Fingers crossed we get the top end of the estimate. I've every confidence in Elizabeth,
-I think you're spot on there.
-Well, I try.
The children's chairs are popular because they're decorative and charming.
-Good christening presents.
-Oh, yeah, that's a good idea.
Funny little things. You can't go wrong with a kid's chair.
Lovely, little child's chair here. What would you say for that?
Lovely, little elbow chair. £45 bid?
45 anybody? 45?
50 in the room. 5.
55, 55, 60!
-£70, I've got 70.
-My commissions are out and you're out on the net.
-Sold at £70!
-He's going to sell, isn't he?
-He's sold it at £70.
We just got it away, didn't we?
-You're off to the seaside, Millie.
-How about that?
-Where are you going to go? Where is granddad taking you?
Wow! Lovely. Good choice that, isn't it?
Granddad's a winner all round, and they're off to the seaside.
Audrey's ring is up next and she's lowered her reserve to £190 to attract the buyers.
Fingers crossed, Audrey, fingers crossed. No more compulsive buying.
We're talking about that lovely ring that Mark put a value on.
We brought it along to the right expert. This ring caught your eye.
It did. It was a very pretty ring, actually, and it's very delicate.
It's got that lovely sort of flower-head top to it.
Now, I don't do a lot of rings, as you know, because I'm not a jewellery expert.
But I think this stands a good chance at auction.
So, there we go. And you've met your favourite expert, haven't you?
Yes. Yes, I've only come here to see Mark. Ha-ha-ha.
The cluster ring. This is a lovely ring. What will we say for that?
£130 bid. 140. 150. 160. 170.
-180 in the room. Commission's a loss.
-Come on, come on.
Could be more. You're out on the net. £190? £190 on the net.
£190 and I'm watching you all carefully.
Selling it away at £190.
Sold it, £190. I heard you saying, "That's OK."
-That's OK, isn't it?
-Just under, under our low end estimate.
It was. I was hoping for a bit more, actually.
-I was hoping it would be around £250.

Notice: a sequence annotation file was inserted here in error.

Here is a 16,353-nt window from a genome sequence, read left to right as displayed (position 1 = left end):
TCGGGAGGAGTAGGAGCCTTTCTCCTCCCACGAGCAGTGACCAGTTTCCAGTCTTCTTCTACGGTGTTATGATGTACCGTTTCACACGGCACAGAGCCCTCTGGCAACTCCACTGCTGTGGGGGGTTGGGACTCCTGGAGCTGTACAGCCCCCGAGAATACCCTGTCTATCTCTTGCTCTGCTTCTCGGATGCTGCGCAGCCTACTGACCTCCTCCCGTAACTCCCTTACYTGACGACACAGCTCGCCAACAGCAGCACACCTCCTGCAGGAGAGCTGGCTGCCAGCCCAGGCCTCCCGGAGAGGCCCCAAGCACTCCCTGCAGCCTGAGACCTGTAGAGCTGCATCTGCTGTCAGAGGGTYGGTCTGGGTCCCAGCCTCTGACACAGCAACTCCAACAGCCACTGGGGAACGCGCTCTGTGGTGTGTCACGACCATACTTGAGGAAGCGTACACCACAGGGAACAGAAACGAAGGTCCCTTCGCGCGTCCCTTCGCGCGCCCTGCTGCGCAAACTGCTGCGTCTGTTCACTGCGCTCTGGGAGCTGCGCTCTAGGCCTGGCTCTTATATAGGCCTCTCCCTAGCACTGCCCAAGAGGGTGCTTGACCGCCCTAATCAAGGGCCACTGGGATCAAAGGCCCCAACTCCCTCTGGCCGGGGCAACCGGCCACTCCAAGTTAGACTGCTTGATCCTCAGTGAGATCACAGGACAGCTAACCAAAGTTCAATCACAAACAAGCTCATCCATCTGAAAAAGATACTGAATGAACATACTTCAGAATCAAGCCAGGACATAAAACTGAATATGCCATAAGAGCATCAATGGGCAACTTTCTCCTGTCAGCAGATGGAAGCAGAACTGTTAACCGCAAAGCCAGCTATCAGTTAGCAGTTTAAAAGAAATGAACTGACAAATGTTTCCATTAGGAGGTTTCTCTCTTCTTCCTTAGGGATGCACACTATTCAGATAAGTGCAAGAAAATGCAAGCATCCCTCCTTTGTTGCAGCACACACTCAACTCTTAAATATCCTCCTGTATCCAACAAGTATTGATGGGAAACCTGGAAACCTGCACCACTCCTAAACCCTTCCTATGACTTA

-Nice to meet you, Mark.
-Lovely to meet you.
-And good luck.
-Good luck with the car hunt.
-You've met your expert hero, haven't you? You're happy shopping for your son, as well.
Well, it might only buy a wing mirror for Audrey's son's car
but any contribution will be welcome, I'm sure.
The late-Victorian silver dance-card is up for grabs right now
with a classic £80 to £120.
And it's in mint, mint condition, Graeme. So, well done for looking after that.
-Oh, thank you.
-It's been in the family a while.
Just a few years, really. My auntie left it to me.
-Who are you with? Hello!
-This is the wife, Linda.
-Oh, hello, Linda.
Now, I'm pleased you're here.
-All the money is going towards your daughter's wedding.
-Yes, in New York.
-How fabulous! Well, hopefully, we'll get the top-end.
Well, hopefully. A little bit towards the very big bill, probably.
It won't make much of an impact but, you know?
Weddings haemorrhage money, they just haemorrhage money.
-They're so expensive nowadays, aren't they? They really are.
-It's very expensive in New York.
Well, fingers crossed this adds to it, it's going under the hammer right now.
The silver-faced jotter, loads of bids here.
Oh, that's good.
£90. 95. 110.
110, bid 110. 120.
Commission's a loss. It's on the net. All out in the room. 130.
130, bid 130.
£130, one of you loses on the net.
The red takes at £130.
-Very pleased with that.
-Every little helps.
-It'll pay for the taxi.
-What's your daughter's name?
-Well, I wish her all the best. I really do.
Well, they'll definitely be waltzing their way to New York after that result.
Well, that's it. It's all over for our owners and I hope you've enjoyed the show.
Looks like there's a chaise longue waiting for me here.
It's been a long day. It's been a tough day. Not everything has sold.
Most things that did sell went within estimate but it just goes to show,
you can't predict what's going to happen in auction. That's why they're always exciting.
Join me again soon but for now, from Market Harborough, it's goodbye.
Subtitles by Red Bee Media Ltd
E-mail [email protected]
Paul Martin and the Flog it team are in stately Stapleford Park in Leicestershire. On the lookout for rare and interesting items are Paul Martin and experts Elizabeth Talbot and Mark Stacey. Elizabeth and Mark are lured by silver and diamonds, while Paul discovers a whole team of miniature footballers, but which team is it? While in the area Paul visits Calke Abbey, a National Trust property with one foot firmly in the past, and the other at the cutting edge of conservation.